Some banking industry stalwarts are betting on Square and other fintechs. Visa was an early backer of Square, and according to public filings in 2016, it holds just under 10 percent of the company's Class A common stock. (Visa has made several investments in other high-profile payments startups, including Stripe.)
The mobile restaurant ordering network LevelUp revealed in June it had secured $50 million in new funding from an investor pool that included "long-time partner and investor JPMorgan Chase," according to a press release. Chase first invested in LevelUp in 2015, and in 2016, the bank said it had tapped LevelUp to enhance its Chase Pay mobile app with functionality like ordering ahead.
Chase is one in a growing army of banking behemoths investing in fintech firms. Since 2012, the top 10 U.S. banks (ranked by assets under management) have been involved in 72 rounds of financing totaling $3.6 billion for 56 fintech firms, according to analytics company CB Insights, which maintains a venture capital database. Wells Fargo & Co., Capital One Financial Corp. and PNC Financial Services Group Inc. each have investments in the electronic billing and payment upstart Transactis. Goldman Sachs Group Inc. has investments in six payments companies, including Square and MoMo, a mobile wallet and banking platform based in Vietnam.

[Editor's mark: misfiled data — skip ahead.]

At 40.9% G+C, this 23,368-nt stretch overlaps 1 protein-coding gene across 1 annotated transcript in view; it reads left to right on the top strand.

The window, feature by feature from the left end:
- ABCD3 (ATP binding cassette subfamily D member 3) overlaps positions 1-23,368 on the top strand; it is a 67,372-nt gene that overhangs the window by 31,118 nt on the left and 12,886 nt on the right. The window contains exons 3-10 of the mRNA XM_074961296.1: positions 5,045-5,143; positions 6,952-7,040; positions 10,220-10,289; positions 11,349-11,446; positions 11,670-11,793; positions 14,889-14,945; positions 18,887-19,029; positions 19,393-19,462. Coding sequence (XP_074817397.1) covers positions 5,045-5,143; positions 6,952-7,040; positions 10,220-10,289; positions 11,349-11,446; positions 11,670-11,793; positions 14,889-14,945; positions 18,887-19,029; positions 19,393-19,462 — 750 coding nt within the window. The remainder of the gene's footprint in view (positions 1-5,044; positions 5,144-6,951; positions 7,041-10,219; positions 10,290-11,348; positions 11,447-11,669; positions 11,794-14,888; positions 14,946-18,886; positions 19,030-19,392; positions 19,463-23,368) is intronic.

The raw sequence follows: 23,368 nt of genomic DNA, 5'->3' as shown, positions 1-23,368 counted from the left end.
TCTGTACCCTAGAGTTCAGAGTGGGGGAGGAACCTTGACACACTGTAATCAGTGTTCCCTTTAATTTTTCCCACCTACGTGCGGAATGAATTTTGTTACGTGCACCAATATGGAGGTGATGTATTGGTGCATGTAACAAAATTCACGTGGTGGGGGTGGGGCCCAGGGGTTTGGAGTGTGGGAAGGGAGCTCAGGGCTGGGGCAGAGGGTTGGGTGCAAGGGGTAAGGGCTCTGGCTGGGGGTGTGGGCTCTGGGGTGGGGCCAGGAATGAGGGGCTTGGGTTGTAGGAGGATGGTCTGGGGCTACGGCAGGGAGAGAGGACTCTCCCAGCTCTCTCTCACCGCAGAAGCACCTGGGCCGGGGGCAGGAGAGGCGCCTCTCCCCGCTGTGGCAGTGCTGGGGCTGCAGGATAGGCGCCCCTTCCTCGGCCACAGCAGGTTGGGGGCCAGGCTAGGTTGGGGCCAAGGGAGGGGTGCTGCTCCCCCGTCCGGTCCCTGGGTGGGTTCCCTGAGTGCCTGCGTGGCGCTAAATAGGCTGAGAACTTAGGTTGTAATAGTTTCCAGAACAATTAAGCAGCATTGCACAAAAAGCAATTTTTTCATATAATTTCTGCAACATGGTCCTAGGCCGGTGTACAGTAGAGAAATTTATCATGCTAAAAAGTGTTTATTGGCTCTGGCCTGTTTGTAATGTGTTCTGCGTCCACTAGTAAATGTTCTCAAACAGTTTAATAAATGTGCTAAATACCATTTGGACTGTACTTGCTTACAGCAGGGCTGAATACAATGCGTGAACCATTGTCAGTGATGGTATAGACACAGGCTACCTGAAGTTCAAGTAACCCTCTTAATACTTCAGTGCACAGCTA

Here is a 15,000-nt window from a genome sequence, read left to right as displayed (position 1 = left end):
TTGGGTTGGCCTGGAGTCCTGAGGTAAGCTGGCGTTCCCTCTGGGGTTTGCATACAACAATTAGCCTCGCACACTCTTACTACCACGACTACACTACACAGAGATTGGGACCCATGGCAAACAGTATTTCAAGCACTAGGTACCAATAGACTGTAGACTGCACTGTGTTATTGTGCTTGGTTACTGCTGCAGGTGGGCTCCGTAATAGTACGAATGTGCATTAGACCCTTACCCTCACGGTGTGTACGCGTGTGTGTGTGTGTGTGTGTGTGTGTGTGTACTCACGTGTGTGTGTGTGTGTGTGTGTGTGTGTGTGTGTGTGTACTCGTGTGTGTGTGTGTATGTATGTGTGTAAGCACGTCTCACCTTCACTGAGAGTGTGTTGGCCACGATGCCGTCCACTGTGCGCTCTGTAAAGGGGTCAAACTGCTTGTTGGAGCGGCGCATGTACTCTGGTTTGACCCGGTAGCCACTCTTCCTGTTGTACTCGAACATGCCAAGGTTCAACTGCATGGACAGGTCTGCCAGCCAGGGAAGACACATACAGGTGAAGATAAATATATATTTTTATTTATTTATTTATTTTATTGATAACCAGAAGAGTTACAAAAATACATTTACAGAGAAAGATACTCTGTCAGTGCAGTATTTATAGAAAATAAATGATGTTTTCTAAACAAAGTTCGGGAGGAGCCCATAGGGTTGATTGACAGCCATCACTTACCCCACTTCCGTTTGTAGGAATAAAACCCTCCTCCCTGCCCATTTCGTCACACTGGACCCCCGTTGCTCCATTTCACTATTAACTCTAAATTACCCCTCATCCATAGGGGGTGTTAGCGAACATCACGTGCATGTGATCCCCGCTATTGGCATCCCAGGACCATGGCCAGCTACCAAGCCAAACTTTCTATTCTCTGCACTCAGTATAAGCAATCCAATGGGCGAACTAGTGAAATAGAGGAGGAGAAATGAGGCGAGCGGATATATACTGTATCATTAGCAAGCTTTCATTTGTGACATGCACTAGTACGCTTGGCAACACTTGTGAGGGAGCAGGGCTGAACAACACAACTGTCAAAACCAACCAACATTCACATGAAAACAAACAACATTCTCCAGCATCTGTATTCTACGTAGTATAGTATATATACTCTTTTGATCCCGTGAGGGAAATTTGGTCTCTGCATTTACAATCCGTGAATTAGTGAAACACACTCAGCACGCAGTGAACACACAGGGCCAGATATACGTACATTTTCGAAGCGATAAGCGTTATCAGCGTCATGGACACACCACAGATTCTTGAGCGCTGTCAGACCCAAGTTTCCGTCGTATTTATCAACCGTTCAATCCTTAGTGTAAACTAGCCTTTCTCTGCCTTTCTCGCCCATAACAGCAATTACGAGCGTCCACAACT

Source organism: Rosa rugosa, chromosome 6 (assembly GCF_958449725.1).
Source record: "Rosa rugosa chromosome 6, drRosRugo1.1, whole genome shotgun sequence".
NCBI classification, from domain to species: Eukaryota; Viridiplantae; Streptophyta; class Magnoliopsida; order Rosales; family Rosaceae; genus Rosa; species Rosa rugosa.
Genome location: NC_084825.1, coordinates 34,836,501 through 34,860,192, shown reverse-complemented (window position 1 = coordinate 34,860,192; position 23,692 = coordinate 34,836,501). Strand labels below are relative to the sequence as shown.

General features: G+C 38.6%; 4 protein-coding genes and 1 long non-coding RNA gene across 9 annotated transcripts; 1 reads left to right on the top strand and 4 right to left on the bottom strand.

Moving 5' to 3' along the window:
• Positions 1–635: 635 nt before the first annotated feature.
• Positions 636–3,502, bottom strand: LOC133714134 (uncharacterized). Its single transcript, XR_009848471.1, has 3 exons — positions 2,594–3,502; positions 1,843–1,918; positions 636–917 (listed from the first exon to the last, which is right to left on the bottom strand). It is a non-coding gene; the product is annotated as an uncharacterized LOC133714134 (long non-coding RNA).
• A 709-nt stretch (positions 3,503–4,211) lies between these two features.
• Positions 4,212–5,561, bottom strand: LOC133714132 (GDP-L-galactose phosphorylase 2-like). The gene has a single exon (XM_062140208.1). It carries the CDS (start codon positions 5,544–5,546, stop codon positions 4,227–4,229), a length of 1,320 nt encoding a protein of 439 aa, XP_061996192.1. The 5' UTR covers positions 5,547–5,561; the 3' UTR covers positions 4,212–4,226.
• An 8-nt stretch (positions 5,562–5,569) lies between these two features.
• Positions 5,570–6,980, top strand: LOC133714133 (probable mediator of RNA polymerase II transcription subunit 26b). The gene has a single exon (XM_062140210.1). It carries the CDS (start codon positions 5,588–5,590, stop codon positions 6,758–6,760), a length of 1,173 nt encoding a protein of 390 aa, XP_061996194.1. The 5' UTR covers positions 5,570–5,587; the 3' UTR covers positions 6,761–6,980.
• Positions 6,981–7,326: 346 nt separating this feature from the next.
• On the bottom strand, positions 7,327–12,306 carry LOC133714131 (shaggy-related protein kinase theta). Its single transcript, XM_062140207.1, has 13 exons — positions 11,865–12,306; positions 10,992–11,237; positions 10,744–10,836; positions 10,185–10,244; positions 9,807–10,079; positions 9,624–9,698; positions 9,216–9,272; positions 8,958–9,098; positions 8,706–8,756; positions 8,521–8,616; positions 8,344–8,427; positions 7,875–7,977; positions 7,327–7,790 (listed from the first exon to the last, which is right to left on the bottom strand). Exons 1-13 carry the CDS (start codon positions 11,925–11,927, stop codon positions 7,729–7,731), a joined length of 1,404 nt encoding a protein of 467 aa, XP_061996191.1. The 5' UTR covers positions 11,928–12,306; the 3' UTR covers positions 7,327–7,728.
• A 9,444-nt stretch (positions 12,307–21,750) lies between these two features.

While the totals seem large, Brandes Elitch, Director of Partner Acquisition at CrossCheck Inc., noted the money raised by fintechs pales in comparison to the capitalization of U.S. banks. "The large banks have about $15 trillion in assets, while last year the total financial technology venture capital investment was $12.4 billion, a mere rounding error in the scope of things," he said.
The potential for growing electronic payment volumes in emerging markets – where large swaths of populations are unbanked but have access to mobile devices – is huge. Ditto for cross-border payments, particularly in support of ecommerce.